All Rook Endgames Are Drawn Unless You Lose On Time

Время публикации: 05.10.2014 13:50 | Последнее обновление: 05.10.2014 14:03

Gelfand - Grischuk, round 3: an example of chess tragedy

3 rounds are over in the Baku stage of FIDE Grand Prix. As usual, 2 games out of 6 have been decisive yesterday: apart from Karjakin's win over Dominguez, Gelfand scored a victory against Grischuk and became the sole leader with 2.5/3. Actually, Gelfand has been a difficult opponent for Grischuk lately.

Queen's Indian Defence
1.d4 Nf6 2.c4 e6 3.Nf3 b6 4.g3 Bb7 5.Bg2 Be7 6.0–0 0–0 7.Re1 Na6 8.Nc3 Ne4 9.Bf4 d6!? 10.Qc2 Nb4 11.Qb3 (perhaps it's not the best square for the queen but it's hard to choose one). 11...Nxc3 12.Qxc3 (if 12.bxc3 then 12...Nc6! followed by ...Na5). 12...c5! 13.e4

13...Nc6?! Probably Black had to make up his mind to 13...g5! 14.Be3 g4 15.Nd2 cxd4 16.Bxd4 Nc6! suggested by Gelfand. After the text move White got stable initiative. 14.d5 (as both noted at the press conference, 14.Rad1!? wasn't too promising because of 14...cxd4 15.Nxd4 Nxd4 16.Rxd4 Qb8!) 14...Bf6 15.Qd2 Gelfand pointed out that 15.dxc6?! was dubious: 15...Bxc3 16.cxb7 Bxe1 17.bxa8Q Bxf2+ 18.Kxf2 Qxa8 19.Bxd6 Qxe4!? However, there is a good alternative: 15.e5!? Nxe5 (if 15...dxe5? 16.dxc6 exf4 then 17.Ne5!) 16.Nxe5. 15...Nd4 16.Nxd4 Bxd4

17.e5! dxe5 The problem for Black is that after 17...Re8 18.dxe6 Bxg2 19.exf7+ Kxf7 White has an intermediate 20.e6+!. 18.Bxe5 Bxe5 19.Rxe5 exd5 20.Rae1 Qd6 21.Re7 Bc6 22.Bxd5 Rad8 23.Rxa7 Bxd5 24.Qxd5 Qxd5 25.cxd5 Rxd5 26.Rb7 Rd6 27.Re3 g6 28.Rb3 c4 29.R3xb6 Rxb6 30.Rxb6 Ra8 (in case of 30...Rc8 31.a4 c3 32.bxc3 Rxc3 White could advance his a-pawn to a6). 31.a3 c3 32.bxc3 Rxa3 33.Rc6

Both sides played the middlegame in a logical way which has led them to a typical (but complicated) rook ending. Such positions of 3 vs 3 at one side and an extra pawn at the other are often very difficult to assess precisely - whether it is a draw or not. 33...h5 34.h4 Kf8 35.Kg2 Ke7 36.Kf3 Ra2 37.Ke3 Rc2 38.Rc4 Kf8 (38...f6!? - Гельфанд) 39.f3 Ke7 40.Kf4 (Grischuk intended to meet 40.g4 hxg4 41.fxg4 with 41...f5 42.g5 Kd6) 40...Rf2 41.Re4+ Kd6 42.Re3 f6 43.Ke4

According to Gelfand, Black had a wide range of defensive possibilities here. 43...Ra2 (43...Kc5!?) 44.Rd3+ Ke6 45.c4 Rc2 46.Kd4 Kd6 (46...g5!?) 47.f4 Rc1 48.Rf3! Grischuk was afraid (in vain, perhaps) of the following line: 48.Ra3 Rd1+ 49.Kc3 Kc5 50.Ra5+ Kb6 51.Ra8 Rg1. 48...Rd1+ 49.Kc3 Rb1 50.f5 gxf5 (50...g5?! 51.hxg5 fxg5 52.f6 Rb8 53.Kd4! - Gelfand) 51.Rxf5 Ke6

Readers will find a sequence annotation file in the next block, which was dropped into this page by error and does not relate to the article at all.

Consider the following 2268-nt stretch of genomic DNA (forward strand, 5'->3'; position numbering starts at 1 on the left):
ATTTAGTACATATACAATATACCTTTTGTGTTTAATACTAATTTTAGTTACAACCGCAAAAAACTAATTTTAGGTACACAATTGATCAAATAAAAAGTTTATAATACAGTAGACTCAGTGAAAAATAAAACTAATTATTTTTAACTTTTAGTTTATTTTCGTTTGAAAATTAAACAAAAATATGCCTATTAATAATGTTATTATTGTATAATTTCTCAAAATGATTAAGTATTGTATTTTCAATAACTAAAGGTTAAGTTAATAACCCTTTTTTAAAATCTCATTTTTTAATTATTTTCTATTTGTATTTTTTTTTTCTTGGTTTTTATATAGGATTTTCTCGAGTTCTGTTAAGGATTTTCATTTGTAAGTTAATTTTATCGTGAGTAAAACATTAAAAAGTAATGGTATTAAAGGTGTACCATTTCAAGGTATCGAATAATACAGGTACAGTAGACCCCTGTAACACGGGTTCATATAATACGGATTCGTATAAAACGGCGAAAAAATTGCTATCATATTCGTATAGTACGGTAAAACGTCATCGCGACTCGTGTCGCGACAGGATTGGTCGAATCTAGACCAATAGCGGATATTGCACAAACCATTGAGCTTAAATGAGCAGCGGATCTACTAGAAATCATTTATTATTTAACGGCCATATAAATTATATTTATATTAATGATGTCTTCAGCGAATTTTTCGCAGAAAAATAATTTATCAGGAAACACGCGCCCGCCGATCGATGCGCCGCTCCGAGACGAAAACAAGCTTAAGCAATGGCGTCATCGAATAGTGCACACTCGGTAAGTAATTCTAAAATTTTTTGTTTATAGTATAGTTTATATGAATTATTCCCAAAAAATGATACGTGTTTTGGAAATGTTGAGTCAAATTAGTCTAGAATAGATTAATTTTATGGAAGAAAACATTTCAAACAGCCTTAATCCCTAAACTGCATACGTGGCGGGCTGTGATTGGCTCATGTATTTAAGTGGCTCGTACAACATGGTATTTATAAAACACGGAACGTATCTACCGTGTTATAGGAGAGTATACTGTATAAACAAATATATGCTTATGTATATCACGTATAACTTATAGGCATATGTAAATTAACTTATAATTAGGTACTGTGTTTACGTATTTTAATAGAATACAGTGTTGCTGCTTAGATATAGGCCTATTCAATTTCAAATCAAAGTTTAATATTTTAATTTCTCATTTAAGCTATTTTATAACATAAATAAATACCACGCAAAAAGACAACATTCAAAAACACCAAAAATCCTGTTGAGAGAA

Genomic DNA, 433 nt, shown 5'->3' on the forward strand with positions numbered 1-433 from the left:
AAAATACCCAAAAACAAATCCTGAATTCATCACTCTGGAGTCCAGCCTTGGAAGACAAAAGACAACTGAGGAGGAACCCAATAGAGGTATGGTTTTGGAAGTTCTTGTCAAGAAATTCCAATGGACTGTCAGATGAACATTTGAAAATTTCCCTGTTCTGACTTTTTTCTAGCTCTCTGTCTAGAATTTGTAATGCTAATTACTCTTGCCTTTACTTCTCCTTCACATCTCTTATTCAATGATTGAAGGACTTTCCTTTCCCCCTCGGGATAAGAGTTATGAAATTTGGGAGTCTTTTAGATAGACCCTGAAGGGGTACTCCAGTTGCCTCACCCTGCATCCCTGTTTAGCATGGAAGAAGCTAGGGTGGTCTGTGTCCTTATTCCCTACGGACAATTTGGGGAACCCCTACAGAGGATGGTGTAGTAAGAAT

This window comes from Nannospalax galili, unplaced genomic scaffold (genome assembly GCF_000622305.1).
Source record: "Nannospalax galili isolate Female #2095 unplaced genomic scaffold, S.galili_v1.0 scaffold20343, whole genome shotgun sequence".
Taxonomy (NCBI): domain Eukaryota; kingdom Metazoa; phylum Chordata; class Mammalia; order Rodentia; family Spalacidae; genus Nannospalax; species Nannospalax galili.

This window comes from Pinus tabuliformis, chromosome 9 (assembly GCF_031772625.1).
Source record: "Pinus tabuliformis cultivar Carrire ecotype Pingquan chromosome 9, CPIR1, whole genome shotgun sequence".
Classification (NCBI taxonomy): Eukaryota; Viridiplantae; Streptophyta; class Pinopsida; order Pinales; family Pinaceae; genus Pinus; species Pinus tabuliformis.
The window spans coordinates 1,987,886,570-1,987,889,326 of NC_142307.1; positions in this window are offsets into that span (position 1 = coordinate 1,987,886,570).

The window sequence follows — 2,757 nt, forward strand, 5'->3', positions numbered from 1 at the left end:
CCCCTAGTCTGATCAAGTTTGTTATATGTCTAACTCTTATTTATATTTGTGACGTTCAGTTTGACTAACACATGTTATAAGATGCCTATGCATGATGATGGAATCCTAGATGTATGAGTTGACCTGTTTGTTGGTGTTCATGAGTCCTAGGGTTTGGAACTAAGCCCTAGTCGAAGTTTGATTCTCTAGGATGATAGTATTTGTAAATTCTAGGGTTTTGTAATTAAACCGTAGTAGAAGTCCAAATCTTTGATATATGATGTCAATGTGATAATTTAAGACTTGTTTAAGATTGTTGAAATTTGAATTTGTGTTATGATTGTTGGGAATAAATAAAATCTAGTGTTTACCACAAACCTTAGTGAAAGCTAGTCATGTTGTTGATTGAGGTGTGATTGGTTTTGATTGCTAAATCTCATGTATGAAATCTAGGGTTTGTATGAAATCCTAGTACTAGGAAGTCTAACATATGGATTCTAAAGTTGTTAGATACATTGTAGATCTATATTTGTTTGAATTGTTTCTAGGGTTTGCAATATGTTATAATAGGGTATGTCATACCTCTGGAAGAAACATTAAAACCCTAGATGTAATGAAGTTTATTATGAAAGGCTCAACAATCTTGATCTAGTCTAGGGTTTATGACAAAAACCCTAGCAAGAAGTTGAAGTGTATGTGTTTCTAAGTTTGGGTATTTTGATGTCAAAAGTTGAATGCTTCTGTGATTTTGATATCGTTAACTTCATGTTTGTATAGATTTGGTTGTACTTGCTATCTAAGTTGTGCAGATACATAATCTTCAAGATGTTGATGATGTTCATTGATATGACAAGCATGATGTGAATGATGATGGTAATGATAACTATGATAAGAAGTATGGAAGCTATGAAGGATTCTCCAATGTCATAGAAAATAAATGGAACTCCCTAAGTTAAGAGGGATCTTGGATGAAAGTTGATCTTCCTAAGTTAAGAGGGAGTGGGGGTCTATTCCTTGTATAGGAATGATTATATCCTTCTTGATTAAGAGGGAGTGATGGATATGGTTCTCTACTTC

52.Rxh5 The alternatives are 52.Rd5 f5!? (suggested by Grischuk; Gelfand was mainly thinking about 52...Rc1+ 53.Kb4 Rb1+) and 52.Rf3. 52...Rg1 Here the opponents already were in mutual time trouble. 53.Rh8?! (53.c5!? Rxg3+ 54.Kc4 is maybe preferrable) 53...Rxg3+ 54.Kb4 (if 54.Kd4 then 54...Rg4+! to meet 55.Kc5 with 55...f5 - Gelfand) 54...f5 55.h5 Rg7? Strictly speaking, better was 55...f4 56.c5 f3 57.Rf8 Kd5! 58.h6 Rh3 59.Rf6 Ke5! 60.c6 Kxf6 (or 60...Rh4+ 61.Kb3 f2 62.c7 Rh3+) 61.c7 Rxh6 62.c8Q, but Black has to foresee that the endgame after 62...Rh4+! 63.Kc3 Rf4! is drawn. 56.h6 Rf7 57.Re8+? (missing 57.c5! f4 58.c6!, and 58...f3 loses at once because of 59.h7 Kf6 60.c7) 57...Kf6! 58.Re1 f4 59.Kc5 f3 60.Kd6

The position is already a clear draw. However, Grischuk missed only 1 second to reach it by the control move 60...Kg6 and lost on time instead. An example of chess tragedy. 1–0 (Annotated by GM M.Golubev)

Many participants have already spoken disapprovingly about the time control used in the Grand Prix.

After 3 rounds Gelfand is the sole leader with 2.5 points. Caruana, Nakamura and Svidler are half a point behind.

[Event "Baku FIDE Grand Prix 2014"] [Site "Baku AZE"] [Date "2014.10.04"] [Round "3.1"] [White "Gelfand, Boris"] [Black "Grischuk, Alexander"] [Result "1-0"] [WhiteTitle "GM"] [BlackTitle "GM"] [WhiteElo "2748"] [BlackElo "2797"] [ECO "E17"] [Opening "Queen's Indian"] [Variation "old main line, 6.O-O"] [WhiteFideId "2805677"] [BlackFideId "4126025"] [EventDate "2014.10.02"] 1. d4 Nf6 2. c4 e6 3. Nf3 b6 4. g3 Bb7 5. Bg2 Be7 6. O-O O-O 7. Re1 Na6 8. Nc3 Ne4 9. Bf4 d6 10. Qc2 Nb4 11. Qb3 Nxc3 12. Qxc3 c5 13. e4 Nc6 14. d5 Bf6 15. Qd2 Nd4 16. Nxd4 Bxd4 17. e5 dxe5 18. Bxe5 Bxe5 19. Rxe5 exd5 20. Rae1 Qd6 21. Re7 Bc6 22. Bxd5 Rad8 23. Rxa7 Bxd5 24. Qxd5 Qxd5 25. cxd5 Rxd5 26. Rb7 Rd6 27. Re3 g6 28. Rb3 c4 29. R3xb6 Rxb6 30. Rxb6 Ra8 31. a3 c3 32. bxc3 Rxa3 33. Rc6 h5 34. h4 Kf8 35. Kg2 Ke7 36. Kf3 Ra2 37. Ke3 Rc2 38. Rc4 Kf8 39. f3 Ke7 40. Kf4 Rf2 41. Re4+ Kd6 42. Re3 f6 43. Ke4 Ra2 44. Rd3+ Ke6 45. c4 Rc2 46. Kd4 Kd6 47. f4 Rc1 48. Rf3 Rd1+ 49. Kc3 Rb1 50. f5 gxf5 51. Rxf5 Ke6 52. Rxh5 Rg1 53. Rh8 Rxg3+ 54. Kb4 f5 55. h5 Rg7 56. h6 Rf7 57. Re8+ Kf6 58. Re1 f4 59. Kc5 f3 60. Kd6 Kg6 1-0 [Event "Baku FIDE Grand Prix 2014"] [Site "Baku AZE"] [Date "2014.10.04"] [Round "3.6"] [White "Karjakin, Sergey"] [Black "Dominguez Perez, Leinier"] [Result "1-0"] [WhiteTitle "GM"] [BlackTitle "GM"] [WhiteElo "2767"] [BlackElo "2751"] [ECO "A07"] [Opening "Reti"] [Variation "King's Indian attack"] [WhiteFideId "14109603"] [BlackFideId "3503240"] [EventDate "2014.10.02"] 1. Nf3 d5 2. g3 g6 3. Bg2 Bg7 4. d4 Nf6 5. O-O O-O 6. c3 c6 7. Nbd2 Bf5 8. Nh4 Be6 9. Qc2 Nbd7 10. f4 Bg4 11. Re1 e6 12. e4 Nxe4 13. Nxe4 dxe4 14. Qxe4 Bf6 15. Nf3 Bxf3 16. Qxf3 Qa5 17. Be3 Nb6 18. Bf2 Rad8 19. g4 Nc4 20. Re2 Nd6 21. h4 h5 22. gxh5 Qxh5 23. Qxh5 gxh5 24. Kh2 Kg7 25. Bf3 Rh8 26. a4 Kf8 27. a5 a6 28. Kh3 Nf5 29. Rd1 Rd7 30. b4 Kg7 31. c4 Nxd4 32. Red2 Rhd8 33. Bxh5 Kf8 34. Bg4 Ke8 35. h5 Nf5 36. Rxd7 Rxd7 37. Rxd7 Kxd7 38. Bxf5 exf5 39. h6 Ke8 40. Bc5 Bh8 41. Kh4 1-0 

Everything about the tournament


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